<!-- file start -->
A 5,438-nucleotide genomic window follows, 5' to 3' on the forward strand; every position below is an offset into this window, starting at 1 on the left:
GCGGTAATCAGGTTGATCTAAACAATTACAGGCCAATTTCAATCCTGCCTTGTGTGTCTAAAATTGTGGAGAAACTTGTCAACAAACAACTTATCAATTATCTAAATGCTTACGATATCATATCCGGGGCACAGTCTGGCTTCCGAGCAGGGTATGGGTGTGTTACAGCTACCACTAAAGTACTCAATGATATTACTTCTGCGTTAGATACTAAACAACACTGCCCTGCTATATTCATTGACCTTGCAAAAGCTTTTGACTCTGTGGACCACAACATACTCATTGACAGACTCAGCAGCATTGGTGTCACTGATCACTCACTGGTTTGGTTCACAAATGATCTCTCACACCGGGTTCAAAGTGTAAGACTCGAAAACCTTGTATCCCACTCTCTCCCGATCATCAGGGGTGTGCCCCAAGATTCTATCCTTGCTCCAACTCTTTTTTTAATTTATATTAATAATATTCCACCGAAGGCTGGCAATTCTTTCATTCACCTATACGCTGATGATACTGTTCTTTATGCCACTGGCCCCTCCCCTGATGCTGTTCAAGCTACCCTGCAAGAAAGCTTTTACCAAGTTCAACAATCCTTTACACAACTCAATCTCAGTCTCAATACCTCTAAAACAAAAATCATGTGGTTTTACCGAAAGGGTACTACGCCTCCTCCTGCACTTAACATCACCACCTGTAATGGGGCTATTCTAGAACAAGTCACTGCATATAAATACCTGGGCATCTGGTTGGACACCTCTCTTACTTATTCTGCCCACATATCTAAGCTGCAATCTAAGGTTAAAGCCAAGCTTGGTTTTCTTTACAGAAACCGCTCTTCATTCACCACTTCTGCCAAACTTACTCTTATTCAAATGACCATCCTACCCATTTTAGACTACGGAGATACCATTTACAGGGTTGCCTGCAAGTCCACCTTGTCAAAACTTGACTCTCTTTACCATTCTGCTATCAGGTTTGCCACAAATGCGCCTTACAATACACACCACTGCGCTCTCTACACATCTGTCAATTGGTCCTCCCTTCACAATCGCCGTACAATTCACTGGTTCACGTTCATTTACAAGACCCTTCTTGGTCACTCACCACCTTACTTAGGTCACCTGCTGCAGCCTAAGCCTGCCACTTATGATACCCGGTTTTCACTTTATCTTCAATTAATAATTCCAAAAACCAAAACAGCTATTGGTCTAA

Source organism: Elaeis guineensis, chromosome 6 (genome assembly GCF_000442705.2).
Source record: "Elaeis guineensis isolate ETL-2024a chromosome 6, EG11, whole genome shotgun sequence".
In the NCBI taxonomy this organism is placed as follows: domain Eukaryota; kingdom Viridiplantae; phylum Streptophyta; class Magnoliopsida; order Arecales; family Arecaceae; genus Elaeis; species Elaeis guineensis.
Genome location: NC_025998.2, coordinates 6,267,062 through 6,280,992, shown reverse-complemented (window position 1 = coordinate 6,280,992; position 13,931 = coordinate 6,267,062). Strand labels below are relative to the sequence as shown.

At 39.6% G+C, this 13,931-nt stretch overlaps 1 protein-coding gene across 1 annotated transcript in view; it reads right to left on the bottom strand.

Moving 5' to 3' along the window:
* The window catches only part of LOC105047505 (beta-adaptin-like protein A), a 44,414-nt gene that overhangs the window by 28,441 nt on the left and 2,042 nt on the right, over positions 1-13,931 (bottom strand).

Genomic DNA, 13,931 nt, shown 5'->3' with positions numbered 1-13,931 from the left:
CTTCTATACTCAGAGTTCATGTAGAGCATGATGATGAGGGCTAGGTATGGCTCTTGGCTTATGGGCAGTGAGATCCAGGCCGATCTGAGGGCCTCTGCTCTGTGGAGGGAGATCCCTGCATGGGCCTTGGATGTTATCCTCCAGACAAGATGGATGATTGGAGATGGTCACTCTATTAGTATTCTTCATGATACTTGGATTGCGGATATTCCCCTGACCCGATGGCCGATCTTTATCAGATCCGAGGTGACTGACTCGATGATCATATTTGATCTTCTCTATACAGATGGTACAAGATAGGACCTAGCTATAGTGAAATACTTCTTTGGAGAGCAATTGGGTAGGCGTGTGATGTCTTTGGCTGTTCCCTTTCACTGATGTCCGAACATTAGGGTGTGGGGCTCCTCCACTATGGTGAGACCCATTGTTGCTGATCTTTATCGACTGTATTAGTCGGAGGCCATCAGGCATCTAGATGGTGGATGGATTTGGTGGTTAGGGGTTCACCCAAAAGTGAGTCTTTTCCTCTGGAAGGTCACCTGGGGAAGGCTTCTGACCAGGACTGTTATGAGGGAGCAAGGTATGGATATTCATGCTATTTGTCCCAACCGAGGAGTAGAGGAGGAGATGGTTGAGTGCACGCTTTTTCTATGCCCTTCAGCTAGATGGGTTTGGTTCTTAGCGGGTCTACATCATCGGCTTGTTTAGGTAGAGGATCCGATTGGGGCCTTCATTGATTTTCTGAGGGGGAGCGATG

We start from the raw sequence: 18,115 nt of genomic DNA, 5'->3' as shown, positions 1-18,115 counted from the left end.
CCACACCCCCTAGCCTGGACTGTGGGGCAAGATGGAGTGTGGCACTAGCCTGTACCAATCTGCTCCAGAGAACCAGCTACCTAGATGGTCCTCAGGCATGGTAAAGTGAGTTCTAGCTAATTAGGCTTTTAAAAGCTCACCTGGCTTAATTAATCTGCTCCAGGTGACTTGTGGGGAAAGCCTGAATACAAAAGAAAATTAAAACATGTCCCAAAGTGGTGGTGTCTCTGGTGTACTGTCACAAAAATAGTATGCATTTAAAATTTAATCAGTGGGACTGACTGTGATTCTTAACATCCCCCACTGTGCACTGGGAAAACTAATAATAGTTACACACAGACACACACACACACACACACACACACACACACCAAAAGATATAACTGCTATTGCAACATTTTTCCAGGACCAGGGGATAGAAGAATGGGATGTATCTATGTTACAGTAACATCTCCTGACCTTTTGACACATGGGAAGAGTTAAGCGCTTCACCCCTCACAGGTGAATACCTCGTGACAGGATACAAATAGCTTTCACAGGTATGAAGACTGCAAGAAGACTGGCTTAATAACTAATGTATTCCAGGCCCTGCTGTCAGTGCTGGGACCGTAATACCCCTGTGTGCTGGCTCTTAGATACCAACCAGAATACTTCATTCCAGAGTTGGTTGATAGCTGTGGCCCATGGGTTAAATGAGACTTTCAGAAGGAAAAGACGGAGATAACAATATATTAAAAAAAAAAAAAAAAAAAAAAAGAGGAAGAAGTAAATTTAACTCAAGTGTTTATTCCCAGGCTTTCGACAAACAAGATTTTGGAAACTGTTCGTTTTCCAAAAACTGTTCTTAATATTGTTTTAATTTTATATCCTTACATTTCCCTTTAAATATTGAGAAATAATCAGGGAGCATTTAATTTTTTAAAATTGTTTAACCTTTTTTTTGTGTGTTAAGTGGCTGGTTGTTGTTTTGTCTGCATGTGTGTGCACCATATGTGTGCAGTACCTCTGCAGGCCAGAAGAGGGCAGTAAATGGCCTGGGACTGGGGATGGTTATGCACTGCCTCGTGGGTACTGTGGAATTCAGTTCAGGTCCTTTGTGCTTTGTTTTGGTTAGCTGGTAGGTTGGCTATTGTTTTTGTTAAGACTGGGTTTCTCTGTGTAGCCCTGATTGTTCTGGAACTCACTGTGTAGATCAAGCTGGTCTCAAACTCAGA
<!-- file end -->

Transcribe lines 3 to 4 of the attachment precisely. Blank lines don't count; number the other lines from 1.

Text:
Source organism: Elaeis guineensis, chromosome 6 (genome assembly GCF_000442705.2).
Source record: "Elaeis guineensis isolate ETL-2024a chromosome 6, EG11, whole genome shotgun sequence".